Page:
Ralph Nader finally fought his way into a presidential debate on Friday June 9th. However he didn’t spar with John F. Kerry or George W. Bush on national TV, but rather took on the “insurgent” turned “detergent” of dirty Democratic linen, Howard Dean. At least Nader called the ex-Vermont governor as much during their one-hour contest that aired on CSPAN and NPR, which offered no new insights into the Kerry campaign, nor showed Nader supporters why they should indeed run and join up in Kerry’s army.
Nader hardly flinched as Dean repeated half a dozen times that we must do everything in our power (that is legal of course) to rid the country of the Bush plague. We are in a state of “emergency” he boldly announced. And if getting rid of Bush means supporting a pro-war, pro-Israel, pro-welfare reform candidate like John Kerry, so be it. The country and the world will be better off.
Dean, obviously reincarnated after his own presidential death earlier this year, went as far as to claim that Kerry has “progressive credentials," something you would have never heard quiver off the lips of Dean the candidate, who himself doesn’t even have credentials of the progressive stripe. But now Dean, the defender of the party that did their best to slaughter him during the primaries, is becoming the poster boy for a lousy Kerry ticket that continues to pander to right-wing ideologies, like the Israeli wall and tax-cuts for corporations.
In hopes of slandering Nader’s character, Dean pointed out several times that Republican ‘anti-gay’ groups were helping his campaign in Oregon.
Nader admitted he doesn’t even know these individuals that are giving to his ballot access efforts, but said it was funny how republicans want voters to have choices when Democrats are working overtime to keep Nader off the ballots, like they did in Arizona. When asked if Dean knew of these attempts, he answered, “not to my knowledge," but then stepped back and said members of his “former staff” were involved. Hmm.
Inevitably throwing Dean into a chicken fight match with Nader was a poor attempt by the Kerry camp to draw Naderites into his fold. And instead of taking on the issues, Dean attacked Nader’s moral fiber, while ignoring the suspect fund raising skills of the Kerry/Edwards operation. Dean must have also forgotten that his own presidential campaign was helplessly infiltrated by many right-wing nut jobs, including long-time Halliburton board member Robert Crandall. But never mind that. Who believes such individual donations, not soft money of corporate PACs, which Nader won’t touch, can influence the old consumer advocate anyway? Isn’t this the guy so many liberals claim is only motivated by his stubborn ego? Isn’t he unable to be persuaded?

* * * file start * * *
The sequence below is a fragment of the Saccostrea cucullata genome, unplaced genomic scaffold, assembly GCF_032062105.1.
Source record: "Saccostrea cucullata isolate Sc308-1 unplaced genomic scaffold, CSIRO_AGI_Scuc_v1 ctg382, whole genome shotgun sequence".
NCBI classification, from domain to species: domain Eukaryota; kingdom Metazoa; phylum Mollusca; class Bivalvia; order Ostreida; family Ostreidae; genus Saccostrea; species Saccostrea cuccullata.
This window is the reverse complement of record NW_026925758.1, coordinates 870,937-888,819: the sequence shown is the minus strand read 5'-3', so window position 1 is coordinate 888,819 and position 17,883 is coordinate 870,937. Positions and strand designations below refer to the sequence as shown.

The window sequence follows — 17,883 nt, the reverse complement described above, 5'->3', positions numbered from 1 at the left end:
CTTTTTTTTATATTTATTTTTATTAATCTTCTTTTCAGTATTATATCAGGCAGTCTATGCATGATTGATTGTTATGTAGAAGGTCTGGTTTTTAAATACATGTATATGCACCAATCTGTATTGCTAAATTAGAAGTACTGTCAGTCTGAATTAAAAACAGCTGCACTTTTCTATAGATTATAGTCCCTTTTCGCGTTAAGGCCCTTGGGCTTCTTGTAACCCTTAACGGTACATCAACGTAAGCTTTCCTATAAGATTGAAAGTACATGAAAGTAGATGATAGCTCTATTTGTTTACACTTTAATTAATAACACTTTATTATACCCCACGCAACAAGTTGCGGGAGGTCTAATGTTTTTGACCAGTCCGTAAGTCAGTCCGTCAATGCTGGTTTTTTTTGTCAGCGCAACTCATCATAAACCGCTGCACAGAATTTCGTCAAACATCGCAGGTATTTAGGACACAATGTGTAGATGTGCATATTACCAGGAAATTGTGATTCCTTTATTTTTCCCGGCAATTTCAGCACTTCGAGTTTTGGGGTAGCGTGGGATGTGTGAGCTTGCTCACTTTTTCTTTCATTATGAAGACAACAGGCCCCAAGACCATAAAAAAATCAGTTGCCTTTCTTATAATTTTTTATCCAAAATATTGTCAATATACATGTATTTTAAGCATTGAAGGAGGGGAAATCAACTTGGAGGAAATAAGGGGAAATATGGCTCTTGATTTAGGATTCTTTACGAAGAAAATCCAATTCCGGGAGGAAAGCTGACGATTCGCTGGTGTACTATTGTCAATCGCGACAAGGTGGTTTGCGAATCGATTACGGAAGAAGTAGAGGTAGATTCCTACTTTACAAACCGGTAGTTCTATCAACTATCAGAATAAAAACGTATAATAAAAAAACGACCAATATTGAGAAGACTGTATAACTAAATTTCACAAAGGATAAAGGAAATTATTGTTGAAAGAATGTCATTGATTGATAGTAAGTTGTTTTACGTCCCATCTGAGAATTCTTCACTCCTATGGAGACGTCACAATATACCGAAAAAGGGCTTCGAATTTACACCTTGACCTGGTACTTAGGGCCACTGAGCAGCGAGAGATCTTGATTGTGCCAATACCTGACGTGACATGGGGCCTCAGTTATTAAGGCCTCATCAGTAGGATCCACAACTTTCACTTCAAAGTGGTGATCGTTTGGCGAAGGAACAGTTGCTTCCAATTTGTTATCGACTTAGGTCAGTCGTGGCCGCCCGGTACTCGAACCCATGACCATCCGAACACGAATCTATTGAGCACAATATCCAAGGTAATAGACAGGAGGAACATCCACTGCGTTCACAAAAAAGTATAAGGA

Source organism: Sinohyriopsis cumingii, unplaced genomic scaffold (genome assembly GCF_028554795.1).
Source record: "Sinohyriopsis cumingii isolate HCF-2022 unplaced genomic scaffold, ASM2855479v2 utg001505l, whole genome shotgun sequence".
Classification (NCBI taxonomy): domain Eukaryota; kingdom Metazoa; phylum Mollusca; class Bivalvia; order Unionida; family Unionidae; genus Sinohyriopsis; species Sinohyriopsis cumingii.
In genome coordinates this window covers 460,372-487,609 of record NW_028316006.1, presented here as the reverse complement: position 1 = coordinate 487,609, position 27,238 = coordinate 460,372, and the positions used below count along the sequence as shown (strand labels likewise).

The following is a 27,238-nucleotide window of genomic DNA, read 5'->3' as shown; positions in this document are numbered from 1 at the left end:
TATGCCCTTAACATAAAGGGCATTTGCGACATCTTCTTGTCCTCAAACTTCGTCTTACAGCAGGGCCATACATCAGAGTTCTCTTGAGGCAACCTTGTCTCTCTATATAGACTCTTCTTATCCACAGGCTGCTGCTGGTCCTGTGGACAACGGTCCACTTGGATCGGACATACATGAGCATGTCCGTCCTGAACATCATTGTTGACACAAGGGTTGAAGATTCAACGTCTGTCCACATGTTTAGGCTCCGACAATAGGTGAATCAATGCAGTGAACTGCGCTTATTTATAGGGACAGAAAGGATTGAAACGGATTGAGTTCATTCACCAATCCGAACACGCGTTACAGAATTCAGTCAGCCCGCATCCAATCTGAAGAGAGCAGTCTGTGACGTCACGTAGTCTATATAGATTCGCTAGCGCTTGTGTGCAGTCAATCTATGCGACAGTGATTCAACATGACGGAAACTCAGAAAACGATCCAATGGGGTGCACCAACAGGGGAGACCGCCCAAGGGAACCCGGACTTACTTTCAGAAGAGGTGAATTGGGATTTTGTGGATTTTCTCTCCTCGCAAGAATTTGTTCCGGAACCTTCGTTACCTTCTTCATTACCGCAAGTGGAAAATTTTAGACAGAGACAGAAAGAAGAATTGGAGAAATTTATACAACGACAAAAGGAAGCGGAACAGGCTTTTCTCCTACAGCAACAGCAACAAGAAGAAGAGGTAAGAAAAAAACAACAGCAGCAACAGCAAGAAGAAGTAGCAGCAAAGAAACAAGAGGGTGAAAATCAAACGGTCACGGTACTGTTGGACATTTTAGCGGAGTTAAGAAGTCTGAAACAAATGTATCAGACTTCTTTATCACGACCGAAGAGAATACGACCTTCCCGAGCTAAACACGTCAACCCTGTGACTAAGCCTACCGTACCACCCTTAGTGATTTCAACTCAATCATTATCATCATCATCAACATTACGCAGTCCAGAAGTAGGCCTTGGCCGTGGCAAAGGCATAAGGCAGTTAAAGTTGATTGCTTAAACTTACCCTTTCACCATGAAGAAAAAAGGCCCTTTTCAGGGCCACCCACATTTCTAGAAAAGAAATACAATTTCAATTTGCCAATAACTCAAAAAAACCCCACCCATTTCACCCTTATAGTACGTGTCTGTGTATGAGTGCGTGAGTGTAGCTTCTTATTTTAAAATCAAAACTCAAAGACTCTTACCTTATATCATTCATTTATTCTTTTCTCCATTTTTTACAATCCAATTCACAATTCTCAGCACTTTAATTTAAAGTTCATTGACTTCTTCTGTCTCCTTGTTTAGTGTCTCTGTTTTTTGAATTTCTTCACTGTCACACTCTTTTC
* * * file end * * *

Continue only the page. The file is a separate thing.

And what about the fact that this group, who goes by the name Oregon Family Council, is only trying to get Nader on the state ballot? What is so wrong with giving voters the choice to vote for whom they desire, despite their motivations for doing so? Democrats by and large don’t want voters to have the option of voting for Ralph Nader. They don’t trust citizens to make rationale choices. I guess these Democrats hate democracy. If I am right, you can bet that Dems will do their best to keep Nader out of the televised debates as well. Why wouldn’t they? Like Dean said, the house is on fire, it’s no time to "rearrange the furniture.” What he really meant was, it is no time for democracy, let’s put that off until 2008, this is an emergency we’ve got here.
Joshua Frank is the author of Left Out! How Liberals Did Bush’s Work for Him, as well as a contributor to Counterpunch’s upcoming book, Dime’s Worth of Difference. He welcomes comments at firstname.lastname@example.org.
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